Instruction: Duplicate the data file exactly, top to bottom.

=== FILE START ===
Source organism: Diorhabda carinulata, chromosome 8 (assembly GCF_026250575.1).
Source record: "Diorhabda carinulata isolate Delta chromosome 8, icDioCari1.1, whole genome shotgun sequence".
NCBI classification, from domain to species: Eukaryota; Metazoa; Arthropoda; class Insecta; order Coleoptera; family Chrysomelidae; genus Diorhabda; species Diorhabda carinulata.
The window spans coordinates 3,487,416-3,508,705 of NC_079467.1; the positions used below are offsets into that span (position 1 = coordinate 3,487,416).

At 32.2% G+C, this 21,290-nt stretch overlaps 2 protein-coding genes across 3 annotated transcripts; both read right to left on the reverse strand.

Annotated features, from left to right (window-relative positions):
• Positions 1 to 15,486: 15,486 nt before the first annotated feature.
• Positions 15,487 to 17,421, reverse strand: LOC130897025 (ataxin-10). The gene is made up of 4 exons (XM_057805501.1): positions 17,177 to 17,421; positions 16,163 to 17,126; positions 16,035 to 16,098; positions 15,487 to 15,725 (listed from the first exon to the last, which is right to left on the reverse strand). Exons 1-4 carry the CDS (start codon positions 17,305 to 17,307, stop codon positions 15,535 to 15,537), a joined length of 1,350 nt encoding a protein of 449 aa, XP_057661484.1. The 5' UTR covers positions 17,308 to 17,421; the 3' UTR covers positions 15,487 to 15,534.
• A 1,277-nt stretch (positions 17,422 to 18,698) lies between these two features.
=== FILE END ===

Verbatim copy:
Source organism: Diorhabda carinulata, chromosome 8 (assembly GCF_026250575.1).
Source record: "Diorhabda carinulata isolate Delta chromosome 8, icDioCari1.1, whole genome shotgun sequence".
NCBI classification, from domain to species: Eukaryota; Metazoa; Arthropoda; class Insecta; order Coleoptera; family Chrysomelidae; genus Diorhabda; species Diorhabda carinulata.
The window spans coordinates 3,487,416-3,508,705 of NC_079467.1; the positions used below are offsets into that span (position 1 = coordinate 3,487,416).

At 32.2% G+C, this 21,290-nt stretch overlaps 2 protein-coding genes across 3 annotated transcripts; both read right to left on the reverse strand.

Annotated features, from left to right (window-relative positions):
• Positions 1 to 15,486: 15,486 nt before the first annotated feature.
• Positions 15,487 to 17,421, reverse strand: LOC130897025 (ataxin-10). The gene is made up of 4 exons (XM_057805501.1): positions 17,177 to 17,421; positions 16,163 to 17,126; positions 16,035 to 16,098; positions 15,487 to 15,725 (listed from the first exon to the last, which is right to left on the reverse strand). Exons 1-4 carry the CDS (start codon positions 17,305 to 17,307, stop codon positions 15,535 to 15,537), a joined length of 1,350 nt encoding a protein of 449 aa, XP_057661484.1. The 5' UTR covers positions 17,308 to 17,421; the 3' UTR covers positions 15,487 to 15,534.
• A 1,277-nt stretch (positions 17,422 to 18,698) lies between these two features.